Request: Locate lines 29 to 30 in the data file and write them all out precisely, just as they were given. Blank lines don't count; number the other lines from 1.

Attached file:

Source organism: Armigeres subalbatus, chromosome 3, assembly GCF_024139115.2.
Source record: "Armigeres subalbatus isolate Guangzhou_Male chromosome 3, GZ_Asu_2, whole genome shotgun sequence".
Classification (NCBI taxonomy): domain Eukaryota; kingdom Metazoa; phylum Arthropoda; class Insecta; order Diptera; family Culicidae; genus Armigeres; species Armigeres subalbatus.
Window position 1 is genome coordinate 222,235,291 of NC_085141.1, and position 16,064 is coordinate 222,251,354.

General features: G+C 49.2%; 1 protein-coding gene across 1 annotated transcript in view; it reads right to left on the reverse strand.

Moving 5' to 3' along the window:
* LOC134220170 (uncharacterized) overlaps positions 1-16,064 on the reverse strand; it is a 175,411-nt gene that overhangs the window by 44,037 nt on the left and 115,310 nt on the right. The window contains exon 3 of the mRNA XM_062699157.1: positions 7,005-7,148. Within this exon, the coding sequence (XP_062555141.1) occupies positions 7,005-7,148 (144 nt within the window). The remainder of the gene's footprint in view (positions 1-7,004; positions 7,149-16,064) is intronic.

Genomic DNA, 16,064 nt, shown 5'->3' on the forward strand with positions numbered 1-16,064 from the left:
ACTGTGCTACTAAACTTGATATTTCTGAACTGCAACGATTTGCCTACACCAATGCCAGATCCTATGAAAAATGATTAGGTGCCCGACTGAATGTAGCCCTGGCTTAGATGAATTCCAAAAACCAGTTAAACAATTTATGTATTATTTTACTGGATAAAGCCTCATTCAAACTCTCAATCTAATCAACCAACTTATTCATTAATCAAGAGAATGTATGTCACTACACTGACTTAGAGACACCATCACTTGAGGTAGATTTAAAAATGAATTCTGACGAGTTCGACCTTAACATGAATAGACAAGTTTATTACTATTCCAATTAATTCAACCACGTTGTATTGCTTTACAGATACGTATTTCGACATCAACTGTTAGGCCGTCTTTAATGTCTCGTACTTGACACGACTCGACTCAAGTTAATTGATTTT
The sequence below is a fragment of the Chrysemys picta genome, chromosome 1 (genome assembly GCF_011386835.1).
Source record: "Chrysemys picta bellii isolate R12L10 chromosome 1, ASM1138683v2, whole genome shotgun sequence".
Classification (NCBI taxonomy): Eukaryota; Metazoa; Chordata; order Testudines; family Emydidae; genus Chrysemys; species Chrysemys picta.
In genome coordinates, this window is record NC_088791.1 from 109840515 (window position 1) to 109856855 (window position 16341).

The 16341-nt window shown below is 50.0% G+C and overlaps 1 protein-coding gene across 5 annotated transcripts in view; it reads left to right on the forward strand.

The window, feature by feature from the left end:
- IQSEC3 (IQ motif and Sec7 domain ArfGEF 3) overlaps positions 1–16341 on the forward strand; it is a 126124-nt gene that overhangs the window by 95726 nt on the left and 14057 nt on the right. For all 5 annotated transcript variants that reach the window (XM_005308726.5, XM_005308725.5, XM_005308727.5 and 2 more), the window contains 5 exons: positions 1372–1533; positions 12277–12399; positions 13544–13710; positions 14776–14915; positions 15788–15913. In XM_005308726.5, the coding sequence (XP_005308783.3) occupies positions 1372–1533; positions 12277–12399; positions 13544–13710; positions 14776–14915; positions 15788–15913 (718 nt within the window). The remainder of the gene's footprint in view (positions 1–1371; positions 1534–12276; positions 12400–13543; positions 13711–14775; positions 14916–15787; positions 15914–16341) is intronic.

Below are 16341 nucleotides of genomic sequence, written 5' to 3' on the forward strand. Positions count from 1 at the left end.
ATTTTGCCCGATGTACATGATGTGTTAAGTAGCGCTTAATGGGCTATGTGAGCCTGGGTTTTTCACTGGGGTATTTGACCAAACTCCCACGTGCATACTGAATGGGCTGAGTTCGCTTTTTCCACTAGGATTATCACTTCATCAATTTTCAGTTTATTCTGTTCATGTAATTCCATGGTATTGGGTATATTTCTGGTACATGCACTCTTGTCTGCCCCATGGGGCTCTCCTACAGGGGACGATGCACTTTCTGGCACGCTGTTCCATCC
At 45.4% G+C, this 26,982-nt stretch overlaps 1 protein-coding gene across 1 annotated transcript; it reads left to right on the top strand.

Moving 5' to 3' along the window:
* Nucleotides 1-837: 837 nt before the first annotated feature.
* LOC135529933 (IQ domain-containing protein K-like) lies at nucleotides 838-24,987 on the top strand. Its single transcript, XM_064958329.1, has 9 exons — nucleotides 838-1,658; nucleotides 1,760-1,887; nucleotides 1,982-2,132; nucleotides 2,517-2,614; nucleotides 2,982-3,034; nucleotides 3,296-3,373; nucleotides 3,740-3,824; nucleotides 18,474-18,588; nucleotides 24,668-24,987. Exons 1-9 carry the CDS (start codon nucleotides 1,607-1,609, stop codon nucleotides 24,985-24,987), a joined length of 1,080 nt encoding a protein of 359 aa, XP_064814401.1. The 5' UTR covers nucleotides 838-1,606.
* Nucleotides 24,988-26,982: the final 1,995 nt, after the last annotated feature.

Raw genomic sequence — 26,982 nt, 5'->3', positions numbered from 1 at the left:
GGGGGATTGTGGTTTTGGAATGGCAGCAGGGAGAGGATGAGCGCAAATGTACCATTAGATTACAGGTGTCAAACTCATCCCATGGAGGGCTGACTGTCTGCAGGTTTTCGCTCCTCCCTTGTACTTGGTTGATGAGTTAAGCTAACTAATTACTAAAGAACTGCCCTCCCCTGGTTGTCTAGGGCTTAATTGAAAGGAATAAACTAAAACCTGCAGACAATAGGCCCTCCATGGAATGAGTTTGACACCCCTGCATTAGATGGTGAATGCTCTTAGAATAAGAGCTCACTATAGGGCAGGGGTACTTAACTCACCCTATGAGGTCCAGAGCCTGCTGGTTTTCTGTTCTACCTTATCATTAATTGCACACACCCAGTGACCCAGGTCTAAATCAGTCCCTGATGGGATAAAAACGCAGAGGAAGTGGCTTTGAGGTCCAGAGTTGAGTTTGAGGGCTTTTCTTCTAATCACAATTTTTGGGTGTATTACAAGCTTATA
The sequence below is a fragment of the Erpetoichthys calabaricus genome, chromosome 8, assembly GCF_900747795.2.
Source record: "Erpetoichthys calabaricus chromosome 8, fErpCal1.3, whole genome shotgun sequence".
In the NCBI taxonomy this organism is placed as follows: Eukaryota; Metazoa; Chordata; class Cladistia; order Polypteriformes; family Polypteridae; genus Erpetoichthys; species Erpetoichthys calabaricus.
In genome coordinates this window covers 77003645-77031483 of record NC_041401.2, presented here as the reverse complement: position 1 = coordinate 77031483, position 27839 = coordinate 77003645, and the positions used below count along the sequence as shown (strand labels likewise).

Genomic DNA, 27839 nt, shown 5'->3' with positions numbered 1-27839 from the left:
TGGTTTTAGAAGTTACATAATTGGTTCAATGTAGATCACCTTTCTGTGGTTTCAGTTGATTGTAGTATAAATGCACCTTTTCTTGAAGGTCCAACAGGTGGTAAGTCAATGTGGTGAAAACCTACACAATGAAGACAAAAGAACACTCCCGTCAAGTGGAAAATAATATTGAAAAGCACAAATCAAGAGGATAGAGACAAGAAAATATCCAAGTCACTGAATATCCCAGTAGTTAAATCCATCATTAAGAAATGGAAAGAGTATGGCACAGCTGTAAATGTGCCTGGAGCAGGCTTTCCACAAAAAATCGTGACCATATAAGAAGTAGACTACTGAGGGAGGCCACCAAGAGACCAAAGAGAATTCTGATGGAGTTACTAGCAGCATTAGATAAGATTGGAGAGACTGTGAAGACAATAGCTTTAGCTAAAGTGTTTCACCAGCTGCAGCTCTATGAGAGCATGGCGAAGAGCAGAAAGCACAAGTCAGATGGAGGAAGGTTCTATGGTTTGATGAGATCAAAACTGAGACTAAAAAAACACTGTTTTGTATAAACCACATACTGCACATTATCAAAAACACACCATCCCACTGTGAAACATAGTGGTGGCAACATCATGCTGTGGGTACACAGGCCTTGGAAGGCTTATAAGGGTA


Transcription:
In genome coordinates this window covers 77003645-77031483 of record NC_041401.2, presented here as the reverse complement: position 1 = coordinate 77031483, position 27839 = coordinate 77003645, and the positions used below count along the sequence as shown (strand labels likewise).

Genomic DNA, 27839 nt, shown 5'->3' with positions numbered 1-27839 from the left: